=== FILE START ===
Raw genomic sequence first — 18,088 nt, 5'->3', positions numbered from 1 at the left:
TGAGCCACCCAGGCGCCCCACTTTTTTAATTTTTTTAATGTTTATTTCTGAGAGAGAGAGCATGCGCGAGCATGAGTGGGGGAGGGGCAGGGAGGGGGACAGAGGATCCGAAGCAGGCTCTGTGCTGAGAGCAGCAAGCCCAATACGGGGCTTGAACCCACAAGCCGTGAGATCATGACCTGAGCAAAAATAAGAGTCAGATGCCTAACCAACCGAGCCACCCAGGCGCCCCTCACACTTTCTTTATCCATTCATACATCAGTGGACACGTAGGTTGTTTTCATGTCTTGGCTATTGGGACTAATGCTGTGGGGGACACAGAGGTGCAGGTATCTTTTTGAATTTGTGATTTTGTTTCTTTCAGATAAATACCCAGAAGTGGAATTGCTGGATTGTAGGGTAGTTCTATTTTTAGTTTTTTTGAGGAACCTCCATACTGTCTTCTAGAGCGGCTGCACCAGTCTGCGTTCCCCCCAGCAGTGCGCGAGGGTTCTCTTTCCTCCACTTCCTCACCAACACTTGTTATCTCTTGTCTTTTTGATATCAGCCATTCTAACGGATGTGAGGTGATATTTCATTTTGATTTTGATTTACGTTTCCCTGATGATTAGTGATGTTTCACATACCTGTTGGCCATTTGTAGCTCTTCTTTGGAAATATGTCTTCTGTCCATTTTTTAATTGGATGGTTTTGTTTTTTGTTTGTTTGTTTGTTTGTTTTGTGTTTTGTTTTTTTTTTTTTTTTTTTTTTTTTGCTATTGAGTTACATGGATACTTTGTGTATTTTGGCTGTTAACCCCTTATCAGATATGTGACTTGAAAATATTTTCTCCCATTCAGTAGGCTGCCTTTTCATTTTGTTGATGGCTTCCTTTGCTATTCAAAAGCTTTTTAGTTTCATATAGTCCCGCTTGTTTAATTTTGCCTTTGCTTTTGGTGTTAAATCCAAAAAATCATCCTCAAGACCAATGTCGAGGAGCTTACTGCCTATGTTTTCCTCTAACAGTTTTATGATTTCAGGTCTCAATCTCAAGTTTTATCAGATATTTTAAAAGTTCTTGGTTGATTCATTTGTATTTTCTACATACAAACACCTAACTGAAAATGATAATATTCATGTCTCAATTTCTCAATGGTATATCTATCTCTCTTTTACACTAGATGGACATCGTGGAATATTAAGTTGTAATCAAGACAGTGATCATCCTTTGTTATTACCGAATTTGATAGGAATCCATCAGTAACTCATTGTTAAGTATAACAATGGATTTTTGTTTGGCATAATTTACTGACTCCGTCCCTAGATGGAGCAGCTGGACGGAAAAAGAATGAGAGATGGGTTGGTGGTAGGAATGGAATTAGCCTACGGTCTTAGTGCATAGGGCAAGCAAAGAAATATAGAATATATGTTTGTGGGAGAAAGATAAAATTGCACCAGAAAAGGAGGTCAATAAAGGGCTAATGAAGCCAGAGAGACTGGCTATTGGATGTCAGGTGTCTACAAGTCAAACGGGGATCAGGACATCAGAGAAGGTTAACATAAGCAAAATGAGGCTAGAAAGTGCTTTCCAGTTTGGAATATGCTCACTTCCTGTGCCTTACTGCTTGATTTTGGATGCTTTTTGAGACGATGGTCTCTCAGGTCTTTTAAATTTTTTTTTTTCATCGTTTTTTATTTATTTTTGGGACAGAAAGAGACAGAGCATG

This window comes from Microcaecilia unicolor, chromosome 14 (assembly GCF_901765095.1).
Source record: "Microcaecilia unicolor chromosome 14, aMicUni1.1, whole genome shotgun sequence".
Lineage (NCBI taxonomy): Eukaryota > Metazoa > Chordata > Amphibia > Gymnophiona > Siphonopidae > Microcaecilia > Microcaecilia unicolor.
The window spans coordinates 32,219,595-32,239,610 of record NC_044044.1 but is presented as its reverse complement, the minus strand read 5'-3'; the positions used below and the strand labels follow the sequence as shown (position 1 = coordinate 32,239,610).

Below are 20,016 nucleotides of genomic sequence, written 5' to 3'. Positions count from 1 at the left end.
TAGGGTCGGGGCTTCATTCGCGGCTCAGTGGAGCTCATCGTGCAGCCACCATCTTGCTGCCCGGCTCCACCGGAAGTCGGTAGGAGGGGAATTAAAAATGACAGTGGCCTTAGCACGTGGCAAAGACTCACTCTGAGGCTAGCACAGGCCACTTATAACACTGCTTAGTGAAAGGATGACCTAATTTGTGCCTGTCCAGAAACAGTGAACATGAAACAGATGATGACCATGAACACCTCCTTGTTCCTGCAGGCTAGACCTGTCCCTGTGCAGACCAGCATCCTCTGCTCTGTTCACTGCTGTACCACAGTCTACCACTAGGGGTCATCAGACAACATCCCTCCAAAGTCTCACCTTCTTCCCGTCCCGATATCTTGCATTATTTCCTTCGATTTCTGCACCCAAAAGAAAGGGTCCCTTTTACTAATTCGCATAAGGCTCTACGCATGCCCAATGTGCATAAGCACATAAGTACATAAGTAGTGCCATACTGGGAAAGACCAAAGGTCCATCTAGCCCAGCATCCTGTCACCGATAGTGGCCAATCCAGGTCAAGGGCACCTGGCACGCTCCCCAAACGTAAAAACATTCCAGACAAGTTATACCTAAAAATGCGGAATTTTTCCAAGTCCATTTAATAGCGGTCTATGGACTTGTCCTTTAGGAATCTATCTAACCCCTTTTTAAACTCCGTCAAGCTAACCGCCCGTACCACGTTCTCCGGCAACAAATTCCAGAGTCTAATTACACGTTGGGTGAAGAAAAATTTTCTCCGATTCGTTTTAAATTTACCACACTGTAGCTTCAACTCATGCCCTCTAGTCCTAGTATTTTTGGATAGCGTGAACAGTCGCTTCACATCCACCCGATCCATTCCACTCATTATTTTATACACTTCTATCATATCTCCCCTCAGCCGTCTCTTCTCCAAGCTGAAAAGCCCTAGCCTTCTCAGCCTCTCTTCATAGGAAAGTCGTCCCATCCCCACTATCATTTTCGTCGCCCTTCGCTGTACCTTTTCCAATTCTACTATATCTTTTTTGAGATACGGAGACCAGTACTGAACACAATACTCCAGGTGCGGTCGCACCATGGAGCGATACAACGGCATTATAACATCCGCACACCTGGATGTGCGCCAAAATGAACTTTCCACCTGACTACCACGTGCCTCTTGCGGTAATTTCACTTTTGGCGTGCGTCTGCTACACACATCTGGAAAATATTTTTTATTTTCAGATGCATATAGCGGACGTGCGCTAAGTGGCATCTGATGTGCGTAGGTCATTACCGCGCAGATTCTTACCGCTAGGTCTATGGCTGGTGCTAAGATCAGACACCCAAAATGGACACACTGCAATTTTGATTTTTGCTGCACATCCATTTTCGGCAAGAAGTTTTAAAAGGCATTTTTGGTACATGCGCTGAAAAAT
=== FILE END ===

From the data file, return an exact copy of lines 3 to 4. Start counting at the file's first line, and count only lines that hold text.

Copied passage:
This window comes from Microcaecilia unicolor, chromosome 14 (assembly GCF_901765095.1).
Source record: "Microcaecilia unicolor chromosome 14, aMicUni1.1, whole genome shotgun sequence".